“The moment my legs begin to move my thoughts begin to flow.” Henry David Thoreau
Some Science Behind Fitness and Brain Function
Fitness, as it relates to peak brain performance, has been recognized for at least a few thousand years. Greeks during the classical age saw physical and mental fitness as complementary pursuits. Students at all educational levels were required to train both their minds and bodies rigorously. In fact, Aristotle wrote what may have been some of the world’s first athletic training manuals.
The Greeks were fairly brilliant when it came to the study of science, though in Aristotle’s heyday, the benefits of physical training as it related to learning were based mostly on observation, as opposed to chemistry. Neurotransmitters weren’t discovered until the early 1900s. Over the past hundred years, studies of the brain’s chemistry have revealed many answers – along with many more questions.
Our disclosure – we’re not chemists. But as fitness fans, we are interested in this intriguing subject, so we’ll share our laymen’s understanding of it with you. Even in laymen’s terms, it’s pretty complex stuff – enough to fill several emails (and we just may do that). Of all the reading we’ve done, though, a few really surprising and interesting things jumped out at us. We’re gonna focus this email on exercise as it affects one right, and one left, brain function.
BDNF – The Most Interesting Chemical We’ve Learned About Recently
Lots of good chemistry happens during exercise. We’re not gonna talk about all of it, or even most of it. In fact, we’re only gonna talk about BDNF (brain-derived neurotrophic factor) because this brain protein is pretty fascinating stuff.
Our brains interpret exercise as a type of stress – specifically, the fight or flight type. Actually, this ‘animal instinct’ in our brains is what triggers most of our ‘feel good’ chemicals. They’re our brain’s effort to relax and focus us in the face of something like a carnivorous dinosaur the size of a small house. So, BDNF gets released to protect our ability to act in perceived moments of, “What the ...?!?!”.
While it’s doing this, it’s also protecting our neurons – and even growing new ones – in three key areas of the brain: hippocampus, cortex, and basal forebrain. BDNF is also known to energize and reboot our neurons, helping brains to clear out distractions and become more focused. It is being studied as a key chemical in memory, language, and learning. BDNF increases by about threefold during exercise.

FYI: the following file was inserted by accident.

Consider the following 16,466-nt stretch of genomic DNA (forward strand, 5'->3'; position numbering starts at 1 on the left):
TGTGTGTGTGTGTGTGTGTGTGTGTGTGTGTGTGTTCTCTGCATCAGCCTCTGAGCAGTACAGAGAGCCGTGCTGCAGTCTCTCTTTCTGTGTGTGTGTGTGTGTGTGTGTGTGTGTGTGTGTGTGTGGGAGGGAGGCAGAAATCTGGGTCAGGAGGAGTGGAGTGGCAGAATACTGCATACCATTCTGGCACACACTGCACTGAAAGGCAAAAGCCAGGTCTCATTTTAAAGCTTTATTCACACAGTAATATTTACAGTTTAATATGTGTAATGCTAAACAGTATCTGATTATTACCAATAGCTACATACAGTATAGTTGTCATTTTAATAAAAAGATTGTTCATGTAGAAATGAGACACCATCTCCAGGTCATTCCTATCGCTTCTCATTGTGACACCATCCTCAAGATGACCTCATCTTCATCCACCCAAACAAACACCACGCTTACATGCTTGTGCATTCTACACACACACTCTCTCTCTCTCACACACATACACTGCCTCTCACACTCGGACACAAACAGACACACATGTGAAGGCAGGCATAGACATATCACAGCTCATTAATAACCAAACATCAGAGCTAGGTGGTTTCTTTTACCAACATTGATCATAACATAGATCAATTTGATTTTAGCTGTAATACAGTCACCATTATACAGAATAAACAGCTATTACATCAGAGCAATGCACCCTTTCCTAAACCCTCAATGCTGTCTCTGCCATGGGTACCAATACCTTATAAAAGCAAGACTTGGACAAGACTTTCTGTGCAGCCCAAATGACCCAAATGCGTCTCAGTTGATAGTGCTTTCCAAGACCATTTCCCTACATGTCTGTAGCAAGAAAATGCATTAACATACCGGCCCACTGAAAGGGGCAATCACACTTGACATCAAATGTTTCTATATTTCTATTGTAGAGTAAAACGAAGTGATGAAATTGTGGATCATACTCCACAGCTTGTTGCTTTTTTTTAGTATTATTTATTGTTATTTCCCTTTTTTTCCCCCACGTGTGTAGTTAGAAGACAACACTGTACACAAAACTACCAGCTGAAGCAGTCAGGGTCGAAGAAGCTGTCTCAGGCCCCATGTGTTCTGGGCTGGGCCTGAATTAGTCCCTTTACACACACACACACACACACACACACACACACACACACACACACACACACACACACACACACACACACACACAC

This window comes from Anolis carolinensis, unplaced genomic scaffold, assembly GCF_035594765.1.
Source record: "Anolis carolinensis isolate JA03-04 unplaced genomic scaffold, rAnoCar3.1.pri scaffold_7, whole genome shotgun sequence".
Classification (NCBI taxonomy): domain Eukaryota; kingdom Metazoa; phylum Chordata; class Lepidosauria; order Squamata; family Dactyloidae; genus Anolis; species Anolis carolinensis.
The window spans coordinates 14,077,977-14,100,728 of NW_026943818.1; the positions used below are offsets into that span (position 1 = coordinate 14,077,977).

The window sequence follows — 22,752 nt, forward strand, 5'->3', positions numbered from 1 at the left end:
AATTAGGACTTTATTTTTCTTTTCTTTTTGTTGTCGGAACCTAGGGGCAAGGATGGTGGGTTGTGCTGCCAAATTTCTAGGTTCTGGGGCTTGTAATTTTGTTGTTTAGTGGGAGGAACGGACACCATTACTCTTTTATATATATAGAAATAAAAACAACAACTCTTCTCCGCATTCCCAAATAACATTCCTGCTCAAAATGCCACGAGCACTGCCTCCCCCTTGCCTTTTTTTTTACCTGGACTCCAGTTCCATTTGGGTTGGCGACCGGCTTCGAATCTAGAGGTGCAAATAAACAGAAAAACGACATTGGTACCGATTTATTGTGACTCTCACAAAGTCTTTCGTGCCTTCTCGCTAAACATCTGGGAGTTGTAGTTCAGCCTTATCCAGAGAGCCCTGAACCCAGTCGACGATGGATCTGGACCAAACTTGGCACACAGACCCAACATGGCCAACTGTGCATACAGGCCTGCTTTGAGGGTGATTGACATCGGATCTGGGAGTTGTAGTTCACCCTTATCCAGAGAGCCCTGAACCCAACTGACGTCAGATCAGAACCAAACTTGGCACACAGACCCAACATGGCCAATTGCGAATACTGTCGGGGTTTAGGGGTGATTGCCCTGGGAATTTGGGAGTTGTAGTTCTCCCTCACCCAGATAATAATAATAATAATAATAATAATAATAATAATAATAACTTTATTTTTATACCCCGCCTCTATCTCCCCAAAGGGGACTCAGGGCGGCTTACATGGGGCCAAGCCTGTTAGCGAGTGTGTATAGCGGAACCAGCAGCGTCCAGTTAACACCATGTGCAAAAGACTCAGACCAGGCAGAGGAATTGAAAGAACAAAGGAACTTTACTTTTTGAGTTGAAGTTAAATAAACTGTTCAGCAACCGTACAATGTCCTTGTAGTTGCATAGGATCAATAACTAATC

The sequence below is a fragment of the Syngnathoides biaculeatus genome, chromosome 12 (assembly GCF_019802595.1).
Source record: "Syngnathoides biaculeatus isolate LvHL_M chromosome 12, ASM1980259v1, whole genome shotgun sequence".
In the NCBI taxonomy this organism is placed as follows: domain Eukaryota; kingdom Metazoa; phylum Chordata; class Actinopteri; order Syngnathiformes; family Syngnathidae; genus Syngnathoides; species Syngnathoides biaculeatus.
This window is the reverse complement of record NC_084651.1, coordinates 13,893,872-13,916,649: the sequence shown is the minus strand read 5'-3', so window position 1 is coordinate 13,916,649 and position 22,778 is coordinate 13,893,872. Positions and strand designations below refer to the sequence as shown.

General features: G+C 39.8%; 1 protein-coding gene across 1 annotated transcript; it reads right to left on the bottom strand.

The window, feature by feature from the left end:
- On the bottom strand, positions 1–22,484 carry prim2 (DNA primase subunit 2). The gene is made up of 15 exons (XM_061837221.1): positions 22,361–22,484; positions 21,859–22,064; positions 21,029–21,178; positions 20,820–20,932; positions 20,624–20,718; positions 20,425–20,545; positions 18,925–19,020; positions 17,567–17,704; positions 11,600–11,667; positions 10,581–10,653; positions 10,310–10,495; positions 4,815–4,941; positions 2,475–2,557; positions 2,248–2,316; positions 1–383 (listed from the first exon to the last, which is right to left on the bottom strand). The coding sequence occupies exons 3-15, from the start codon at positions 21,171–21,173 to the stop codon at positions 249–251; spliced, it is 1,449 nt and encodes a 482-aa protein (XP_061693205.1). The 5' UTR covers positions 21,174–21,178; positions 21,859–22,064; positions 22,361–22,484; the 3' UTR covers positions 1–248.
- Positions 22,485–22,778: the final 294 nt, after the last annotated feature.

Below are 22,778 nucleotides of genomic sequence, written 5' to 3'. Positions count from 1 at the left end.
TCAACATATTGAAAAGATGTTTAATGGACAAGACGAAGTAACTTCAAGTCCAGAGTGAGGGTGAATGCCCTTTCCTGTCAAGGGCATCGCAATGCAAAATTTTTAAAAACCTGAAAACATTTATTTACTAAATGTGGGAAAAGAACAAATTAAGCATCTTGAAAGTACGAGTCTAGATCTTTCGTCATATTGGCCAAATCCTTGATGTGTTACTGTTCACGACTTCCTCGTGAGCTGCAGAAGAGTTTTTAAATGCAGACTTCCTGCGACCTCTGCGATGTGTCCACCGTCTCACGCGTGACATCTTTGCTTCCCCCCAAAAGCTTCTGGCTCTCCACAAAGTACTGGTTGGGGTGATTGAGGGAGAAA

Transient Hypofrontality – You Are Not Imagining It
Transient Hypofrontality isn’t the sexiest turn of phrase – and actually – it involves some super-technical understandings of the brain. We’re gonna have to work out a lot more before we can fully comprehend it all. But the simplest description of this complicated function seems to be as follows: Transient Hypofrontality is a relaxation of the ‘right brain’ (aka the practical side) – allowing greater access to our left brain (aka creative side). Studies have shown that this transient state of mind happens during and immediately after exercise. A lot of creative thinking and problem-solving can be accessed during Transient Hypofrontality. It is highly recommended that any brilliant ideas and insights get recorded before the moment passes. Then, that good old BDNF can take over and turn inspiration into realization.
Stay tuned for more fun facts about the science of brains and brawn. We’ve got a few fascinating studies to share and some more science to back it up. Thanks for reading, and for all that you do to promote better health and well-being.